Sound / Production 2
Repeat Listenability 2
Tracks
1 Firework 2
2 Swan Geese 3
3 Can't Take My Eyes off of You 2
4 Baikal Lake 3
5 Chasing the Light 3
6 Despacito Medley - Attention / Shape of You 2
7 Uptown Funk 2
8 You Raise Me Up 4
9 Shchedrik 3
10 Hoi, tam u L'vovi 4
11 The Ordinary Road 4
12 Minuet 3
13 Peer Gynt 3
14 Mask (Film OST Medley) 4
15 It Don't Mean a Thing 4

As "the leading vocal band in Ukraine and former Soviet Union", ManSound is back on the scene with its new release, From Ukraine with Love, which is a mix of both current pop selections from artists like Charlie Puth and Katy Perry, to folk songs from both China and the group's home country of Ukraine. As you listen to the album, however, it's clear that the group is very comfortable in the latter, with the former leaving a bit to be desired.

The first thing that I noticed in the more modern tracks is in the bass line. With Firework, the arrangement seems to be just a touch low for the bass, causing the sound to become very muddled as he's reaching to stay in key, most notably in the second verse. There are also moments where the bass line does not quite fit with the rest of the track, notably in the second part of the chorus. Here, the bass switches from a quarter note to an eighth note rhythm, adding to the eighth note rhythm in the percussion line and an added bass line on top of it. This leads to the three lines trying to compete with one another, causing it all to sound completely muddled and jarring from the tenor lines and solo above it. Along similar lines, the ending of Uptown Funk also sound very jumbled, where it seems as if the arrangement is too busy and is trying to accomplish too much. I don't think that there are actually too many parts going on — I simply think the mix was put together in a way that caused a lack of balance between all of the voice parts, creating a very chaotic ending.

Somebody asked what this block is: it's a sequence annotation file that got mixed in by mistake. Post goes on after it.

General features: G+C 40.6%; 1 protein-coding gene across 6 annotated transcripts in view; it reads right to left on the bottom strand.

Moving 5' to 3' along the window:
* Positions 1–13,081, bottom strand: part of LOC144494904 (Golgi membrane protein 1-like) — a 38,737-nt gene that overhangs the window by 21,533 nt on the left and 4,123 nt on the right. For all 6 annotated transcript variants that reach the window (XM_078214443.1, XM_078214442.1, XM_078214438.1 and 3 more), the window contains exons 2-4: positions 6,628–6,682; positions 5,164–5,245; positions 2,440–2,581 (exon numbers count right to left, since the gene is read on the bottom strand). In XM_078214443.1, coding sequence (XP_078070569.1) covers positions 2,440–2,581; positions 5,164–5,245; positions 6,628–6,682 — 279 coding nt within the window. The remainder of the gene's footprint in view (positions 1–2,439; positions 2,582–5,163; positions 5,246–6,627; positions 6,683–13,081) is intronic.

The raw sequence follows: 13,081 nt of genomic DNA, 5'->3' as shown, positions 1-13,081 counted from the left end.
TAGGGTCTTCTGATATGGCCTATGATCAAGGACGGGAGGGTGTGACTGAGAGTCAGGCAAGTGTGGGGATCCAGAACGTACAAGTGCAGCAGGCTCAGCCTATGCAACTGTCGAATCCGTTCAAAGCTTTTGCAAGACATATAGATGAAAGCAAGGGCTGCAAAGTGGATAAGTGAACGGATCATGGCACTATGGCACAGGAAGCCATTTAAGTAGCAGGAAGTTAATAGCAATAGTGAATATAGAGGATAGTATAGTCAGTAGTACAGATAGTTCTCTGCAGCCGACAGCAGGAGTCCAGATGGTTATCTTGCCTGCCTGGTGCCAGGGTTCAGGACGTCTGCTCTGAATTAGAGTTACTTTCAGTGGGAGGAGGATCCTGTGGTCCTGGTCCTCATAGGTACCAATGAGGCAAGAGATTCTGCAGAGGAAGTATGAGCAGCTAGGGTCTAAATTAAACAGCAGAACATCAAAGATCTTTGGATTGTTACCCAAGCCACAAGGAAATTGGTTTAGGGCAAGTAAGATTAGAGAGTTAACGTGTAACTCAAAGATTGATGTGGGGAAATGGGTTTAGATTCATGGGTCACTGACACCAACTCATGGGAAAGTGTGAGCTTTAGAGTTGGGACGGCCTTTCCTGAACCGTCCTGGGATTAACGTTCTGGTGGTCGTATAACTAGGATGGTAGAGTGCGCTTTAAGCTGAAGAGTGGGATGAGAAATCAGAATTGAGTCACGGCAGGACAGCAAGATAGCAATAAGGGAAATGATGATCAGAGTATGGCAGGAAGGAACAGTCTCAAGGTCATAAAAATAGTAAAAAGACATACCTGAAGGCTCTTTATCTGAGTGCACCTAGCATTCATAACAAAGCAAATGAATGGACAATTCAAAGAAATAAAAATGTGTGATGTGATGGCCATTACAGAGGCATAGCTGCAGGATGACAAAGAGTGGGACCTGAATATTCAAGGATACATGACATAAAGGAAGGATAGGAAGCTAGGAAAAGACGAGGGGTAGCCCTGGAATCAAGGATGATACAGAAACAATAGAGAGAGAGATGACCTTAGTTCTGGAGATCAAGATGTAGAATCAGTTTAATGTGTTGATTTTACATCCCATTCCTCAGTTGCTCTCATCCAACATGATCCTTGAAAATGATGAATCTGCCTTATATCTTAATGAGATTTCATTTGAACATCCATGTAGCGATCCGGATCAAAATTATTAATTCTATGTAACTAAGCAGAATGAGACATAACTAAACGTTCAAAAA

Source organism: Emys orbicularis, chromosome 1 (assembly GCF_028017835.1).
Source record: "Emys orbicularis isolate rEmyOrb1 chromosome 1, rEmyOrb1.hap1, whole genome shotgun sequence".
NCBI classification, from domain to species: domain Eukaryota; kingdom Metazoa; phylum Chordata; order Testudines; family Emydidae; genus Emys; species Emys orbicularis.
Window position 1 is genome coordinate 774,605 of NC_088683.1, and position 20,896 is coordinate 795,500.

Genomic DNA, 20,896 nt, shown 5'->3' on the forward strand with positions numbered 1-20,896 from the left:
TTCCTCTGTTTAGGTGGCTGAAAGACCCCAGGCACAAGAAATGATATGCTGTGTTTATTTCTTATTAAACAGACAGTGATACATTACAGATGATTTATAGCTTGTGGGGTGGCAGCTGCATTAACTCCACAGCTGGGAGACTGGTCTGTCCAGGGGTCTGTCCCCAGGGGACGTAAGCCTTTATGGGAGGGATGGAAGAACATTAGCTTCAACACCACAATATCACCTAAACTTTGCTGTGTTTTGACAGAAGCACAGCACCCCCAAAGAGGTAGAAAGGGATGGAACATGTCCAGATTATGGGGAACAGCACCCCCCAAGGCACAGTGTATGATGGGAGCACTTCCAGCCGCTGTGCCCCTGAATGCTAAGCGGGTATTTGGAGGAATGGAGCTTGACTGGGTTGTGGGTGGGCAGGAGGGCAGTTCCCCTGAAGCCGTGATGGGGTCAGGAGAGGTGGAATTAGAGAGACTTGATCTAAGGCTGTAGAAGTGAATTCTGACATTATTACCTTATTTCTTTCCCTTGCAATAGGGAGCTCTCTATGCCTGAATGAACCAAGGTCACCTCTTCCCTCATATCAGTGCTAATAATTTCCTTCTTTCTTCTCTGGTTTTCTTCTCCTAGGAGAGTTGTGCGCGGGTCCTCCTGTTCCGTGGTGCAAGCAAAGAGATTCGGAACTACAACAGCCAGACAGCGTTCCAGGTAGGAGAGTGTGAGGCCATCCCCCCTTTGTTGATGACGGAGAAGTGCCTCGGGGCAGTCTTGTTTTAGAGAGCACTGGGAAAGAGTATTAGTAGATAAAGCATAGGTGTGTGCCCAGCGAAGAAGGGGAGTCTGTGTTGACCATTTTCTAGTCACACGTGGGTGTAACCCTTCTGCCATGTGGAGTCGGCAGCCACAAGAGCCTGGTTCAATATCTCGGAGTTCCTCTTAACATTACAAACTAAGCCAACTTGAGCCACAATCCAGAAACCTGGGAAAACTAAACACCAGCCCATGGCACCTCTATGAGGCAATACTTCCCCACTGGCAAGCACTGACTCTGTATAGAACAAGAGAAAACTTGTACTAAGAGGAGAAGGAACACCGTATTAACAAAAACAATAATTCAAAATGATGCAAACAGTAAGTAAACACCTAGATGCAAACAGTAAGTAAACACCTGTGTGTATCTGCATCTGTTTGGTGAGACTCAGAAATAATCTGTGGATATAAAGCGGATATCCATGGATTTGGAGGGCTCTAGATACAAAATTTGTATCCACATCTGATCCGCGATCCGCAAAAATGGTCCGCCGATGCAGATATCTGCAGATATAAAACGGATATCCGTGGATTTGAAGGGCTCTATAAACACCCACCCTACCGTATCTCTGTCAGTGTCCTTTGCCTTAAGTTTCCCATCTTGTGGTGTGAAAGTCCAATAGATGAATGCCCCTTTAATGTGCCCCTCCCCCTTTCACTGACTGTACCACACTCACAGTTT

The chaotic moments, however, are not nearly as much of an issue on the ballad or jazz tracks, and this appears to be ManSound's bread and butter over the last 25-plus years of existence. You Raise Me Up is beautifully sung from the whole group, particularly from the soloist Vilen Kilchenko. In this track, though, there is still a little bit of the bass issue where it sounds a bit muddled. I think it was just given too much weight in the mix; minimizing it a little bit would have fixed this problem. One of my favorite tracks, however, is a track that isn't fully a cappella. As on previous albums, the group includes some guitars and other instruments to add a little extra element to a track, and this comes back in Hoi, tam u L'vovi, which is a Ukrainian folk song. With guest soloist Oksana Bilozir, this playful song is sure to put a skip in your step. The album ends on a strong note with the Duke's Don't Mean A Thing, showcasing the jazz chops of the group. The harmonies throughout are really solid, and I really enjoy soloists Yuriy Romenskyi and Vyacheslav Rubel trading off the scat lines, and their attempts at sounding like a trumpet. Sure, it's a little cheesy, but it fits really well on this track.

Overall, it's a tale of two parts — the strength is in the jazz and ballads, and I think that ManSound has done a very good job with those pieces on From Ukraine with Love. However, if these musicans are going to be considered a great group across all of Europe (rather than just Ukraine), work needs to be put into the more modern songs to make the arrangements more complete and easier to perform across all voice parts, with cleaner and crisper mixes when recording.